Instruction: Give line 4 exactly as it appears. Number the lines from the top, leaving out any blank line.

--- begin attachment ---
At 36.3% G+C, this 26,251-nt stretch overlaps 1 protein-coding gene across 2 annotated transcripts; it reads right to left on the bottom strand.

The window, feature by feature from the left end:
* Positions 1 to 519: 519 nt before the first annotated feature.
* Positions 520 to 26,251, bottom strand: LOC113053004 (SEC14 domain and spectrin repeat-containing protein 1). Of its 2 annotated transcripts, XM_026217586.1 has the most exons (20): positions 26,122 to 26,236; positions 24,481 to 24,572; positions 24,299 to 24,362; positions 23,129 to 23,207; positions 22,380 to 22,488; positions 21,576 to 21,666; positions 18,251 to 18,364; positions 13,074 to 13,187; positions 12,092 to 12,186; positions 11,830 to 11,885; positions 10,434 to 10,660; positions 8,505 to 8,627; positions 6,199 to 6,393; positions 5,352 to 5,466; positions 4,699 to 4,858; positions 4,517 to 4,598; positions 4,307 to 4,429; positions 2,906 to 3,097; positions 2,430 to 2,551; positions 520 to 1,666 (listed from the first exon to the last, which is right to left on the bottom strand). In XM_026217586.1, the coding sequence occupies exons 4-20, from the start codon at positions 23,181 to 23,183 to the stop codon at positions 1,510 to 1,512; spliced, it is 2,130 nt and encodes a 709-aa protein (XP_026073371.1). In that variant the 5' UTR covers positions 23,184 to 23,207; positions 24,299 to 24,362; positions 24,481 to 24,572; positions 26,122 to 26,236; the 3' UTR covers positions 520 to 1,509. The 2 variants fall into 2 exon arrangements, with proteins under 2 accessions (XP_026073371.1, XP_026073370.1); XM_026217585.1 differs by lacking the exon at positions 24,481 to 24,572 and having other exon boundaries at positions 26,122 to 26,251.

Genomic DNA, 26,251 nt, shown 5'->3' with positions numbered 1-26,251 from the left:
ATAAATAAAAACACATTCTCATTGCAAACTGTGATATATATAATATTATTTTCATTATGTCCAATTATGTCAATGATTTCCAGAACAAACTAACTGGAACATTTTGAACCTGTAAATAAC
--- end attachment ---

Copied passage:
* Positions 520 to 26,251, bottom strand: LOC113053004 (SEC14 domain and spectrin repeat-containing protein 1). Of its 2 annotated transcripts, XM_026217586.1 has the most exons (20): positions 26,122 to 26,236; positions 24,481 to 24,572; positions 24,299 to 24,362; positions 23,129 to 23,207; positions 22,380 to 22,488; positions 21,576 to 21,666; positions 18,251 to 18,364; positions 13,074 to 13,187; positions 12,092 to 12,186; positions 11,830 to 11,885; positions 10,434 to 10,660; positions 8,505 to 8,627; positions 6,199 to 6,393; positions 5,352 to 5,466; positions 4,699 to 4,858; positions 4,517 to 4,598; positions 4,307 to 4,429; positions 2,906 to 3,097; positions 2,430 to 2,551; positions 520 to 1,666 (listed from the first exon to the last, which is right to left on the bottom strand). In XM_026217586.1, the coding sequence occupies exons 4-20, from the start codon at positions 23,181 to 23,183 to the stop codon at positions 1,510 to 1,512; spliced, it is 2,130 nt and encodes a 709-aa protein (XP_026073371.1). In that variant the 5' UTR covers positions 23,184 to 23,207; positions 24,299 to 24,362; positions 24,481 to 24,572; positions 26,122 to 26,236; the 3' UTR covers positions 520 to 1,509. The 2 variants fall into 2 exon arrangements, with proteins under 2 accessions (XP_026073371.1, XP_026073370.1); XM_026217585.1 differs by lacking the exon at positions 24,481 to 24,572 and having other exon boundaries at positions 26,122 to 26,251.